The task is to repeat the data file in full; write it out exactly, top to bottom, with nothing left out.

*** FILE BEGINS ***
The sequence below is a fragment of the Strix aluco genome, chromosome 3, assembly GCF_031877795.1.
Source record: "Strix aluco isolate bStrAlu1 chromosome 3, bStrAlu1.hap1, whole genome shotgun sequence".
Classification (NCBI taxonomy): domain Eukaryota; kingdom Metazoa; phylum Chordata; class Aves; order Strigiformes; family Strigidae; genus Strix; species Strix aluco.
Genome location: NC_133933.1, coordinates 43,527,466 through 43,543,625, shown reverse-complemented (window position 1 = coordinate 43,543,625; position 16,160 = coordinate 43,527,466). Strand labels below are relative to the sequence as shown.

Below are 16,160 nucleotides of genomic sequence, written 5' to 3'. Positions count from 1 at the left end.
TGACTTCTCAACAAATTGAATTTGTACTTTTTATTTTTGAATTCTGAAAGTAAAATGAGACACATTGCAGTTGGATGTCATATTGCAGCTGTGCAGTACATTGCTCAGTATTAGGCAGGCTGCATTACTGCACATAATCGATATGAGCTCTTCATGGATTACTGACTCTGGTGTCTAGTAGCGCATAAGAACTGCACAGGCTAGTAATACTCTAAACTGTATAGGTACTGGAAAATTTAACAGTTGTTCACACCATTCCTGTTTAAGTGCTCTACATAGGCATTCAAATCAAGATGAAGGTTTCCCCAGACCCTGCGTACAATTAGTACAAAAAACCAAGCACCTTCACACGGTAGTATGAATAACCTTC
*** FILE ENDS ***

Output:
The sequence below is a fragment of the Strix aluco genome, chromosome 3, assembly GCF_031877795.1.
Source record: "Strix aluco isolate bStrAlu1 chromosome 3, bStrAlu1.hap1, whole genome shotgun sequence".
Classification (NCBI taxonomy): domain Eukaryota; kingdom Metazoa; phylum Chordata; class Aves; order Strigiformes; family Strigidae; genus Strix; species Strix aluco.
Genome location: NC_133933.1, coordinates 43,527,466 through 43,543,625, shown reverse-complemented (window position 1 = coordinate 43,543,625; position 16,160 = coordinate 43,527,466). Strand labels below are relative to the sequence as shown.

Below are 16,160 nucleotides of genomic sequence, written 5' to 3'. Positions count from 1 at the left end.
TGACTTCTCAACAAATTGAATTTGTACTTTTTATTTTTGAATTCTGAAAGTAAAATGAGACACATTGCAGTTGGATGTCATATTGCAGCTGTGCAGTACATTGCTCAGTATTAGGCAGGCTGCATTACTGCACATAATCGATATGAGCTCTTCATGGATTACTGACTCTGGTGTCTAGTAGCGCATAAGAACTGCACAGGCTAGTAATACTCTAAACTGTATAGGTACTGGAAAATTTAACAGTTGTTCACACCATTCCTGTTTAAGTGCTCTACATAGGCATTCAAATCAAGATGAAGGTTTCCCCAGACCCTGCGTACAATTAGTACAAAAAACCAAGCACCTTCACACGGTAGTATGAATAACCTTC